Now it has happened again. The airwaves crackled with the news this morning, and all over the nation giant newspaper presses rumbled about their gruesome business.

But somewhere along the way the shock has almost disappeared. In its void is an almost nauseating bewilderment, born of frustration and kindled by helplessness.

Your friend shakes you gently awake. “Bobby Kennedy has been shot,” he says.

THERE IS no disbelief, because if he had said instead that Washington was on fire and nuclear bombers were winging toward America, you know you probably would have believed it just as easily.

It is almost as if you went to sleep, and when you awoke, the quiet, unquestioned confidence you once had in the American scheme of things has gone.

What is there to do?

Talk? But everything has been said. Campaign for gun laws and a society more sensitive to street corner peddlers of salvation? That too has been done.

So you rise, slowly, put on your clothes, slip into your slot in the great society, the society of a country that seems somehow strangely different from the one you used to think about in the third grade.

And when darkness comes, you almost catch yourself wondering who will be next. Because with faith rapidly falling, you must resign yourself to the cold fact that apparently the lunatics and the guns in this country outnumber the great men.

 

Tommy West was a prominent Texas newspaper reporter and columnist who died in 1998 at the age of 55. West graduated from Baylor University — where he was editor of The Baylor Lariat — in 1967 with a bachelor’s degree in journalism. He was born in nearby Bosqueville and began his career at 16 as a copy boy for the Waco Tribune-HeraldOver the years he wrote for newspapers in Philadelphia, Ft. Worth, Beaumont, Corpus Christi, Cincinnati, Houston, Stephenville, and San Antonio. West worked as a reporter, columnist and editor for the San Antonio Express-News from 1980-1996. He penned well-read columns for the Express-News such as “Trails West” and “South Texas Spirit.” He was known affectionately there by his colleagues as “the Colonel.”

Adios, Lucy Casado: The End of an Era in L.A.

Lucy Casado, right, with Renee LaSalle, former New Mexico Gov. Bill Richardson and Tony Castro at a presidential campaign fund-raising event at Lucy's El Adobe in Hollywood. Photo by Ryan LaSalle-Castro

Los Angeles restaurateur Lucy Casado, right, at a presidential campaign fund-raising event at her El Adobe Cafe in Hollywood with friend Renee LaSalle, former New Mexico Gov. Bill Richardson and author Tony Castro  (Photo by Ryan LaSalle-Castro)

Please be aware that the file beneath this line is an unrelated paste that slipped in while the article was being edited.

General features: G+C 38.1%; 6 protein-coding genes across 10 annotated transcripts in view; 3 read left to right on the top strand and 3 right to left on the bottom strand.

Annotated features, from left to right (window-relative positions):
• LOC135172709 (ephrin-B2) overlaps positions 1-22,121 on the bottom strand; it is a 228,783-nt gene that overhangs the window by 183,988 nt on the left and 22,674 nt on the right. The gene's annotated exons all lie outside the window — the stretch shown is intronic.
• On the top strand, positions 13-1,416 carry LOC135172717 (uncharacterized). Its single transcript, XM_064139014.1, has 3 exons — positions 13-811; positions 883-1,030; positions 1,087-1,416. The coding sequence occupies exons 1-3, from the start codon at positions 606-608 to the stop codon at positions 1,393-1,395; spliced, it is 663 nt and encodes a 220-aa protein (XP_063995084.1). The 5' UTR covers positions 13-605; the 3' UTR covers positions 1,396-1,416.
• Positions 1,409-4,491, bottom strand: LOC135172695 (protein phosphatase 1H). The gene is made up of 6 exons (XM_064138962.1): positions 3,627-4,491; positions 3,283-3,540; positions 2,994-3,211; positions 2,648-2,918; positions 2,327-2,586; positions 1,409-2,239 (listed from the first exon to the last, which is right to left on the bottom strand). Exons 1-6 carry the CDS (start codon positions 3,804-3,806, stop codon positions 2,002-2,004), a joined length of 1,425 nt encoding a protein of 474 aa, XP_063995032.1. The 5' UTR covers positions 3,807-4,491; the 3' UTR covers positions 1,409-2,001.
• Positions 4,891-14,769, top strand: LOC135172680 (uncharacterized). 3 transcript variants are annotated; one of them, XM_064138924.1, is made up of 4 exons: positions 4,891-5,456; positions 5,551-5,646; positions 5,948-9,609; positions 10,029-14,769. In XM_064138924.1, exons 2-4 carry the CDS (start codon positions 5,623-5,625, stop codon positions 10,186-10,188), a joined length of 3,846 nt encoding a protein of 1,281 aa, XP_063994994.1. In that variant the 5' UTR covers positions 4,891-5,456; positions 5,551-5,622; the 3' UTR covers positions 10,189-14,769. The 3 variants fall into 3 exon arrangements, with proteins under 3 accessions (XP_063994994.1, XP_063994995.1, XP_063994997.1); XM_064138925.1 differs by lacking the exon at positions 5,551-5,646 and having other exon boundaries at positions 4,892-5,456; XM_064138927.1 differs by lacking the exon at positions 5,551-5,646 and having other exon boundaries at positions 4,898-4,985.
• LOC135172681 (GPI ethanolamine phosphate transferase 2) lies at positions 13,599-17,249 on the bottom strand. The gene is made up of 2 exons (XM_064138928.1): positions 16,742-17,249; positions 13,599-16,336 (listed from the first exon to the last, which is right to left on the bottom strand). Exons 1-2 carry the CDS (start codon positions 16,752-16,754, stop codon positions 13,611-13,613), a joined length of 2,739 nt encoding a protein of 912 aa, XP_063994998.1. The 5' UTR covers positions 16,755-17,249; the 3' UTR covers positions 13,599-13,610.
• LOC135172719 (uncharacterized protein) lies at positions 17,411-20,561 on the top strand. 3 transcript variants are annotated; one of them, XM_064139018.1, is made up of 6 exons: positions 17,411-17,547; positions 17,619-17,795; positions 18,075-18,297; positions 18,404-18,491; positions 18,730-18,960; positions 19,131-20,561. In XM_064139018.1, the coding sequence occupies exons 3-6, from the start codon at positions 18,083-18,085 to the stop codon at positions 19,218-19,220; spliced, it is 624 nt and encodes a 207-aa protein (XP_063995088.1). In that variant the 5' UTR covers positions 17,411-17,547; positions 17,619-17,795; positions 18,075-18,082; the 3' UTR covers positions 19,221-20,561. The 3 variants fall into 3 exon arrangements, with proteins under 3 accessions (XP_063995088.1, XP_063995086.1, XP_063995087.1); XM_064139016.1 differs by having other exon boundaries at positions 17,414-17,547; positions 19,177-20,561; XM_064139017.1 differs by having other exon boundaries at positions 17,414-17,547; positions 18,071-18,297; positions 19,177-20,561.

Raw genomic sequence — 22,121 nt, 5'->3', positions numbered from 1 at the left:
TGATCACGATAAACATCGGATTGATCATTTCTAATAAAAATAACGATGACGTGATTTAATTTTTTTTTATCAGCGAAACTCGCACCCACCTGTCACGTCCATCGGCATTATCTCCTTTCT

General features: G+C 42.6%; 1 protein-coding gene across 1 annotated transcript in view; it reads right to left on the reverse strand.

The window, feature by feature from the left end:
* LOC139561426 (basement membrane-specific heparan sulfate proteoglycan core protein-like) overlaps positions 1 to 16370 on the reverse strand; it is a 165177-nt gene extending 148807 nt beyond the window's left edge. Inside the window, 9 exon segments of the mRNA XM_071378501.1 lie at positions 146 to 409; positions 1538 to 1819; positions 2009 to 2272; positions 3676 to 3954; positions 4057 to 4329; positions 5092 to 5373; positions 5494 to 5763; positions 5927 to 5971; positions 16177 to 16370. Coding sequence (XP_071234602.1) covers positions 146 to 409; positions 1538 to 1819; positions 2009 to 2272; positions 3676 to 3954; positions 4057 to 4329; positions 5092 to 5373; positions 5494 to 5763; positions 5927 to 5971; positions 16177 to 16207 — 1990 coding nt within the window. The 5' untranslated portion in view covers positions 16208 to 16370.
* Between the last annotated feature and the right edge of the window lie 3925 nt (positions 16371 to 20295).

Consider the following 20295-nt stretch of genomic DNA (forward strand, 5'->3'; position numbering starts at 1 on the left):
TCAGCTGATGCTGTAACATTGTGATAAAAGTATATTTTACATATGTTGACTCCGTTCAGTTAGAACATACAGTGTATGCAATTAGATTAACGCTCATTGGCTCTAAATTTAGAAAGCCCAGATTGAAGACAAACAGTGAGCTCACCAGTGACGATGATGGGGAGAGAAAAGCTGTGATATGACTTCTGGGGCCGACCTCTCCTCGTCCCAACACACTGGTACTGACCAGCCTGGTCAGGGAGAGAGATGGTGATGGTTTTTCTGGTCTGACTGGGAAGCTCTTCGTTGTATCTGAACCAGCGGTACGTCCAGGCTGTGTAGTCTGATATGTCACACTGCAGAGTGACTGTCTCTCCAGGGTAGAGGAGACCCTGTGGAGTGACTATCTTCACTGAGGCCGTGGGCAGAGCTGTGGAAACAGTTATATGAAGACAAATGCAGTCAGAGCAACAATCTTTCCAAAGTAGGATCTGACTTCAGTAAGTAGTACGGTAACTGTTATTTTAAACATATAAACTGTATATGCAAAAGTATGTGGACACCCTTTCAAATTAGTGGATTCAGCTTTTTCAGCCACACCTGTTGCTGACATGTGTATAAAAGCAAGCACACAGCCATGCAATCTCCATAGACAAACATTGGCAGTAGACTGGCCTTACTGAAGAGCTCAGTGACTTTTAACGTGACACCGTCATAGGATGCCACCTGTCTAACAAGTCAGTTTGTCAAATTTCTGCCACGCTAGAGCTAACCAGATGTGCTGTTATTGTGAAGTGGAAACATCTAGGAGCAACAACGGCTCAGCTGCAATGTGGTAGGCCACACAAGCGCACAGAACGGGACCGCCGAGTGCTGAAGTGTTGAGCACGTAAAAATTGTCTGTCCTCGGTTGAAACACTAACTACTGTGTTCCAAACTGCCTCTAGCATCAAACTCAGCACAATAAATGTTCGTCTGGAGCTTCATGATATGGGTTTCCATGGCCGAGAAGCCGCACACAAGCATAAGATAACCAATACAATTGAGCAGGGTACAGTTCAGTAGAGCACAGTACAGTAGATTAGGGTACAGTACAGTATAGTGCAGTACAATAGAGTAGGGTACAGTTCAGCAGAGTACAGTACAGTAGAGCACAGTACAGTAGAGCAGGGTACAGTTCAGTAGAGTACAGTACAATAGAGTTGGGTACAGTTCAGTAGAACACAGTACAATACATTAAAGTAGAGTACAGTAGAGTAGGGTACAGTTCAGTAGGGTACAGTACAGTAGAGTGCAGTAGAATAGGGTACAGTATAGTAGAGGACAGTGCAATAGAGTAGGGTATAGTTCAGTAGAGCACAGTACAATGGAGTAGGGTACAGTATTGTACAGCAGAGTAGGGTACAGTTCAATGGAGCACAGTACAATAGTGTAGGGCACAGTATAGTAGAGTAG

ON A PICTURE POSTCARD California evening, a group of Tibetan monks in cardinal robes and gold undershirts traipsed across Melrose Avenue in Hollywood from the direction of Paramount Studios and then walked into Lucy’s El Adobe Cafe. A diner in the famous Tex-Mex restaurant took notice but assumed what many others might have in Hollywood.

“Hey, Lucy,” the diner said to restaurateur Lucy Casado, who was nearby. “It looks like you’ve got some more extras from Paramount.”

Lucy rushed over and embraced each monk as if they had just won an Oscar. They were that convincing, possibly because they were real-life Tibetan monks — and friends of Casado and her  husband Frank, who had invited them to dinner to celebrate a new kinship that had developed over near tragedy and apparent fate.

Only weeks earlier, Lucy Casado had found herself frantically praying over the injured body of her oldest son, James, who had been badly hurt in a traffic accident — hurtled from his pickup near the top of Laurel Canyon as he drove home from the San Fernando Valley.

As she meditated before a makeshift altar covered with candles and religious icons in one of the bedrooms of her home, Casado had had a vision.

“I saw monks praying and chanting for my son,” she later recalled.

James recovered to full health, and the vision stayed with Casado, who soon sought out and befriended a group of monks who came to Los Angeles accompanying the Dalai Lama later that year.

That began a relationship between Casado and the Buddhist monks that spanned decades and  became a symbol of the role she came to play in the pop culture and political salon that often played out nightly for almost half a century at Lucy’s El Adobe.

Sadly, that era has ended. Lucy Casado, the Doña of Los Angeles, died Tuesday at Good Samaritan Hospital where she had been battling cancer. She was 91.

Jerry Brown during his first term as governor with restaurateur Lucy Casado, his beloved friend who died Tuesday.

Jerry Brown during his first term as governor with restaurateur Lucy Casado, his beloved friend who died Tuesday.

Born in El Paso, Tex., Casado and her husband opened their restaurant in the 1960s and in 1968 played host to Senator Robert F. Kennedy during the California Primary of his presidential campaign, just 24 hours before he was assassinated. She would go on develop a close friendship with future governor Jerry Brown in the 1970s when he was on the Los Angeles Community College District board of trustees and then California Secretary of State.

During his first two terms as governor, Brown could often be found at Lucy’s El Adobe. It became a California political-cultural footnote that the Casados played matchmakers in the famous Jerry Brown-Linda Ronstadt romance of the late 1970s — a much-ballyhooed relationship in the news media which some political experts at the time blamed in part for derailing Brown’s 1980 presidential campaign.

Brown regularly used the restaurant’s west room for his virtual Los Angeles office as well as his rendezvous with Ronstadt, who once cruised in on roller skates to give Brown a loving kiss while he met with two suits who looked on enviously.